“The concepts don’t fit the scheme especially well and aren’t themselves designed with much physical understanding of the game to begin with. Georgia Southern is running the option like an established option power, as it was in the FCS days. The issue: those days are over. The Eagles need to get creative and reestablish the talent level up front before it can play like this again. Right now, you just have an underdog playing like a favorite.”
That’s where I feel this program should have gone, and where I will continue to feel it should go until it is proven, without a shadow of a doubt, that someone can actually win some football games here without running the option. I suggested Kennesaw State’s Brian Bohannon as a suitable replacement for his modernized, coherent offensive attack. He coached at Southern in the 90s, spent years under Paul Johnson elsewhere and has won at a high level with Kennesaw State, not previously a program with much ability to do that.
“This one may be my least fire hire of the offseason. Georgia Southern, staring down its history, has decided that this time is surely going to be the time that going away from the triple-option doesn’t immediately doom the program, and that this will be the time a retread doesn’t collapse horribly. Clay Helton, a bad coach with bad ideas, surely is the man for this extremely storied program that has a distinct history of doing things a very specific way, which Helton has already said he won’t do.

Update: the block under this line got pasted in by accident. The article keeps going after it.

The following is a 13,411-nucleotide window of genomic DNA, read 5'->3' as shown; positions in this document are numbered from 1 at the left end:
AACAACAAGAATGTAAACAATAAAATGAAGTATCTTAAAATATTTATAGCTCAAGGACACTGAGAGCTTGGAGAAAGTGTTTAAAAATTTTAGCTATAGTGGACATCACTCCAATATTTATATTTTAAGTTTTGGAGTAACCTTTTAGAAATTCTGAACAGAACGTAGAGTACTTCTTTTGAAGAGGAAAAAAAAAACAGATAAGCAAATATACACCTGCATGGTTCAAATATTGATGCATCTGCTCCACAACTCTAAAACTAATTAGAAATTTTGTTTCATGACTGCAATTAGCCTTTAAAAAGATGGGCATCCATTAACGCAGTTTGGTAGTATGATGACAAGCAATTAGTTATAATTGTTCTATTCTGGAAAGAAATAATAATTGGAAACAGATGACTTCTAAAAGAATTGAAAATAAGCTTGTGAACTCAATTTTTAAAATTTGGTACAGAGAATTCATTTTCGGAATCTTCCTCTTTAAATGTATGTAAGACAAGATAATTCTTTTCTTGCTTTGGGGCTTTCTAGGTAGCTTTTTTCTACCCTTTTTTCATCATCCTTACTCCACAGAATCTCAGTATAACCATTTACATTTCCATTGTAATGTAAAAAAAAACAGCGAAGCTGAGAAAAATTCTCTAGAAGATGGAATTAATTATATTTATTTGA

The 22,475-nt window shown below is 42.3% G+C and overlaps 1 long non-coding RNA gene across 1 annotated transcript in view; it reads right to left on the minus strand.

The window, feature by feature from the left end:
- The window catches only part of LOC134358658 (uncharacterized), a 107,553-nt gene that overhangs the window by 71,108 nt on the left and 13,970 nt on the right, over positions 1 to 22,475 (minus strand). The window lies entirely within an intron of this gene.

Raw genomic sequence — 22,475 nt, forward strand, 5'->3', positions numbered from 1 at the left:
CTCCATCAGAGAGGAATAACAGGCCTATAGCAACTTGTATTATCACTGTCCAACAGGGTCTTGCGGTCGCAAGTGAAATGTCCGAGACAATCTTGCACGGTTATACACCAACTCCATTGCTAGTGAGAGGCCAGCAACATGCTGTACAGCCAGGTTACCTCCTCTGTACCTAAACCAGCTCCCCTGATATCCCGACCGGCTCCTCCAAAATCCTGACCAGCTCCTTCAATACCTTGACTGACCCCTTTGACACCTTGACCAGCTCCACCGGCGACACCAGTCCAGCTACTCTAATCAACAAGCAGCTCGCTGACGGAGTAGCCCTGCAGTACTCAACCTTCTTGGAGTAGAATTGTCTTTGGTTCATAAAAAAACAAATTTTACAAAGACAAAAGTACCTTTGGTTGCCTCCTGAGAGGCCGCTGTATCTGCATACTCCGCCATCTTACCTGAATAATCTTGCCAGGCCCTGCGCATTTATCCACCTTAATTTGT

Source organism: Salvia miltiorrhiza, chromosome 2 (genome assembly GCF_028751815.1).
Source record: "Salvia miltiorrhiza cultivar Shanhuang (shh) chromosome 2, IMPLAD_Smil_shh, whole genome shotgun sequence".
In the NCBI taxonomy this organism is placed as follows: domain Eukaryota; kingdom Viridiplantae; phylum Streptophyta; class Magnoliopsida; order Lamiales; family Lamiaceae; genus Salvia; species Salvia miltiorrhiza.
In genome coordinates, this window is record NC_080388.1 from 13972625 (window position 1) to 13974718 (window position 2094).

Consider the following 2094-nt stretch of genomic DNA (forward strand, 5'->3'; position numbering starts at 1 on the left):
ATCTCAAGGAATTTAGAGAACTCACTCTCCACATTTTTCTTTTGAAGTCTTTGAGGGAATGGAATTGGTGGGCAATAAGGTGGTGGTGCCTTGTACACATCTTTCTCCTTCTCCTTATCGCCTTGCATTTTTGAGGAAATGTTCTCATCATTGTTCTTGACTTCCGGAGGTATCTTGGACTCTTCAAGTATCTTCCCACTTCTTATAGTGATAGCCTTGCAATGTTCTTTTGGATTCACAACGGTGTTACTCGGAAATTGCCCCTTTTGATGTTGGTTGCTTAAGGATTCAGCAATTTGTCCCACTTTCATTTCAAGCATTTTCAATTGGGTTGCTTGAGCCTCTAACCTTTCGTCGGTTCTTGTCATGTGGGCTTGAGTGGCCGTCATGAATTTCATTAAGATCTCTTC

“If only there was a proven FCS head coach, within the state of Georgia, who runs the exact system that has worked at Georgia Southern forever.”
I mention all of this for background, but also because I don’t want to say all of this again. You all know how I feel about the hiring of Helton and the eschewing of Georgia Southern’s identity. There’s a team to preview here all the same, and my whining won’t do that team justice, even if I think that Helton is about to get kicked in the dick 11 times in 12 games because he’s a dogshit coach and an even worse fit for a program that requires fit to succeed.